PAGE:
ISIS, who last week released a video of the group beheading 21 Coptic Egyptian migrant workers in Libya, struck near the town of Tall Tamer on Tuesday, a predominantly Assyrian Christian area, North of the Khabur River.
The group burned downed ancient churches and houses during the raid, seizing hostages along the way.
Speaking to Asharq Al-Awsat, Lamassu, who has relatives in the area and has regular phone contact with those who escaped the onslaught to nearby Qamishli and Hasakah city, said the entire southern strip of villages along the Khabur River, from Tal Hurmiz to Tal Shamiran, have now been emptied of their inhabitants and occupied by ISIS.
274 Assyrians were captured by the militants, according to a recent assessment from Assyrian sources on the ground. There were unconfirmed reports about the release of 23 hostages from the village of Tal Goran on Wednesday although there has been no news of their whereabouts.
The hostages are reportedly being questioned by ISIS about affiliations to local militias. Some members of the villages had been acting as “guardians” (lightly armed guards) to protect their areas from mounting threats from the radical group. Christians under the banner of the Syrian Military Defense Council have also recently joined up with Kurdish forces in the fight to push back ISIS advances.
Lamassu has made repeated attempts to make contact with the captured villagers “We are trying to call their mobiles. The replies we get say ‘We are the Islamic State’,” Lamassu said. “The information we got from [ISIS] is that these people are all fine for now, they are awaiting a trial. Those that held arms against them (guardians) will be killed, while those who didn’t (women and children) will be released.’”
“The general feeling among Assyrians is that those who carried arms will be held as ransom and the women and children will be enslaved regardless,” Lamassu said.
Under Islamic Shari’a law, Christians are categorized as Ahl Al-Kitab (People of the Book) and granted special “protected” status as non-Muslim citizens within an Islamic state. This historical status, known as dhimmi in Arabic, meant that non-Muslim citizens within an Islamic state enjoyed certain rights, in addition to restrictions including paying the jizya tax. Although the extremist version of Islam that ISIS purports to follow does allow for Christians to be enslaved, it does not allow for the enforced slavery of an entire Christian community. ISIS was only able to carry out this practice against the Yazidi community in Iraq because it does not recognize the Yazidis as monotheists or Ahl Al-Kitab.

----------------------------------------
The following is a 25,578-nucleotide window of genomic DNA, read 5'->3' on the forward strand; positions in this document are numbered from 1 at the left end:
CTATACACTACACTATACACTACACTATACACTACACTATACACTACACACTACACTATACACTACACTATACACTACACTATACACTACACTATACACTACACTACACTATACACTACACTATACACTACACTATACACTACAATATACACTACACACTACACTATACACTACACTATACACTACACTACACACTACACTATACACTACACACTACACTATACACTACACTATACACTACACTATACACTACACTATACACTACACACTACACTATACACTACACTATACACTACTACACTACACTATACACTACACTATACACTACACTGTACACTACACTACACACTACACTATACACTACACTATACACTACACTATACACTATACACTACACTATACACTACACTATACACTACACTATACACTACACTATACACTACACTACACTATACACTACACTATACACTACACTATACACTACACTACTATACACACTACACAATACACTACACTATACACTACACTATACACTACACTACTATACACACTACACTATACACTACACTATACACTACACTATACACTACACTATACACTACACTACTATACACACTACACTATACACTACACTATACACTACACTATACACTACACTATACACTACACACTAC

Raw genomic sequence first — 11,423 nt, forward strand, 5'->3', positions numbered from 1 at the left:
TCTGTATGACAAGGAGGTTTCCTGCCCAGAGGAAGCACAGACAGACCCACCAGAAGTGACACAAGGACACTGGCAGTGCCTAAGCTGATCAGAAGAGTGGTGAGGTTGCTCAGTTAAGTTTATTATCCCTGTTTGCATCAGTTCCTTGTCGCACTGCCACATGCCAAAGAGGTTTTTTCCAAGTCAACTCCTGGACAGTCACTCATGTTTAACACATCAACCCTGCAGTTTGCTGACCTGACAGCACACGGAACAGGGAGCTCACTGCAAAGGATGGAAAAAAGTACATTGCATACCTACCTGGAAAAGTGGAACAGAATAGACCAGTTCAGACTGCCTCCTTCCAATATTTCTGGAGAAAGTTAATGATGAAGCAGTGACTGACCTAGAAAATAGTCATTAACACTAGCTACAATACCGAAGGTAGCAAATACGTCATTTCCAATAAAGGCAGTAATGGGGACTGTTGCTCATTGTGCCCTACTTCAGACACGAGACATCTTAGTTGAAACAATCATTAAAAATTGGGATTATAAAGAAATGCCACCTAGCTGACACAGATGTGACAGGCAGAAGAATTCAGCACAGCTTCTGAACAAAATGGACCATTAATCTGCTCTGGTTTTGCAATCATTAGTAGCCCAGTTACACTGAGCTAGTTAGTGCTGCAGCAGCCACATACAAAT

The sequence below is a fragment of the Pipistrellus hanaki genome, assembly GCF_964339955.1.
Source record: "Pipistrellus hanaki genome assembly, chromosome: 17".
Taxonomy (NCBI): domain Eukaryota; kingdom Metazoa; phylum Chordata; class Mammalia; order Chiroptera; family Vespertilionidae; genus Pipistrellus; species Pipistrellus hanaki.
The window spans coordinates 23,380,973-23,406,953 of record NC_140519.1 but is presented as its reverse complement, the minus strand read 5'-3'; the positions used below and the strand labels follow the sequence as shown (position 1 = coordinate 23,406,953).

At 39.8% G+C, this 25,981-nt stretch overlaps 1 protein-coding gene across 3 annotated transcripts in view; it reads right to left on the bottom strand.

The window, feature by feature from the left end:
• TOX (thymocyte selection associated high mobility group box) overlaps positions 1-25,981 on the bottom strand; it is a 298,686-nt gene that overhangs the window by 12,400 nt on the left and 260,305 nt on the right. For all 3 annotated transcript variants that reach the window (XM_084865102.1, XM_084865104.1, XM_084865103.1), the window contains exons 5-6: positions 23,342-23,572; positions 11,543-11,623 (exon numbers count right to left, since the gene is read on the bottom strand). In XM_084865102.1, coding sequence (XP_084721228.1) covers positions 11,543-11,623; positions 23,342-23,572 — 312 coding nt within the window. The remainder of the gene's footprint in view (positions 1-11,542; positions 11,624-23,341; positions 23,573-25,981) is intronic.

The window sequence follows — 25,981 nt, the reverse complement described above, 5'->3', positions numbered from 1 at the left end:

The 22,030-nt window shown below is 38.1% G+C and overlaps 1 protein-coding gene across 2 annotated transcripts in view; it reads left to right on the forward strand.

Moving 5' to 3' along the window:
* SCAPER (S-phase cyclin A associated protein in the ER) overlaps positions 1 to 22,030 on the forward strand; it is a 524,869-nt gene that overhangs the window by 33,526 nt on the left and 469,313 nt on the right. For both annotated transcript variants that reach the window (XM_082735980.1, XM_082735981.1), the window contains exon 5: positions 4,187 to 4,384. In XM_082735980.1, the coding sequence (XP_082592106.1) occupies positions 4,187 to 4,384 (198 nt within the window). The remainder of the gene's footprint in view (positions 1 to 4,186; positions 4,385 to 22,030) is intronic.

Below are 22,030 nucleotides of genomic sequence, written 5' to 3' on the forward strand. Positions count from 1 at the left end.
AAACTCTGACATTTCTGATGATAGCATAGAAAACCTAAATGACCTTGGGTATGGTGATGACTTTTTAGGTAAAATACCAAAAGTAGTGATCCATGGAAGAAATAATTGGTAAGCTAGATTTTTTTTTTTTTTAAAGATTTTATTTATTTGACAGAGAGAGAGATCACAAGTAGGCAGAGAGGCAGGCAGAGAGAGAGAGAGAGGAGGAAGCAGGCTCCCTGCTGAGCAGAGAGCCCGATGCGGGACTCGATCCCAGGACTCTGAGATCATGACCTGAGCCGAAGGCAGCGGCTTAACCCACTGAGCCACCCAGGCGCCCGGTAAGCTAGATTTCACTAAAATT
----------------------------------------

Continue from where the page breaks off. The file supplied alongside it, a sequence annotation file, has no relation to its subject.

According to Lamassu, 54 families in the village of Tal Shamiran were cornered by the group during the raids when they took refuge inside a church. Among those captured were also 34 families from Tal Jazeera, north of the Khabur River, and 13 men and 3 women from Tal Hurmiz. Some of the hostages have reportedly been moved by the militants from Al-Shaddadeh to Um El-Masameer, another ISIS controlled village on the other side of Mount Abdulaziz.
The Syriac Military Council said three of its fighters were killed in clashes with the group in Tal Hurmiz on Tuesday. Among those confirmed dead are 16-year-old Milad Bazi, a 60-year-old village guard named Shemun Somo and two female fighters, one of whom was 50 years old, named Welad.
Initially, ISIS had called for a prisoner swap with Kurdish militias in return for the captured Assyrians. Unconfirmed reports now say that ISIS is demanding an end to the US-led airstrikes in return for the release of hostages.
According to A Demand for Action, an international organization calling for the protection of Syria and Iraq’s indigenous religious minorities, 3,000 villagers were able to escape to nearby Qamishli and Hasakah city.
Despite difficulty making contact with the villagers in these areas, Lamassu was able to interview a resident named Admon Gabriel, broadcast in Assyrian dialect on the Assyria TV channel. “In Hasakah there is nothing; our villages are gone from Ben Roomta to Tkhoma (Assyrian names of the villages). They are all gone,” Gabriel lamented in the interview.
The attack is yet another blow to the already embattled ancient community. Founder of A Demand for Action, Nuri Kino, told Asharq Al-Awsat that the group are in Washington today to meet with congressmen, senators and the State Department. “We are devastated, frightened and horrified,” he said, “but we will not rest until we have the help of the world leaders. We are persecuted, experiencing yet another genocide not for what we have done, but because we are of another ethnicity, another faith and speak another language.”
Speaking to Reuters from Qamishli, a Kurdish official in the People’s Protection Units (YPG), Nasir Haj Majmoud described the villages as “peaceful” and added that although some Christians had been fighting under the umbrella of the YPG in the Hasakah province, the villages attacked by ISIS “had nothing to do with the battles.”
In an official statement for A Demand for Action, London-based representative Mardean Isaac called for further US-led airstrikes. “After the Iraq war of 2003, and since the Syrian crisis began, the persecution unleashed on [the Assyrians]—including extortion, kidnappings, murder, the ethnic cleansing of entire swathes of Baghdad, the Nineveh Plains, and now much of north-east Syria—has been so vast that their very existence in their ancestral homelands is in grave peril. This persecution has also been unleashed with equal fervor on the other Christian inhabitants of Syria, including Armenians,” he wrote.
The raid on the villages comes a month after the liberation of Kobani by Kurdish militia backed by US-led airstrikes. The Khabur River in Hasakah province is strategic for the warring factions, as it borders Turkey and areas controlled by ISIS in Iraq.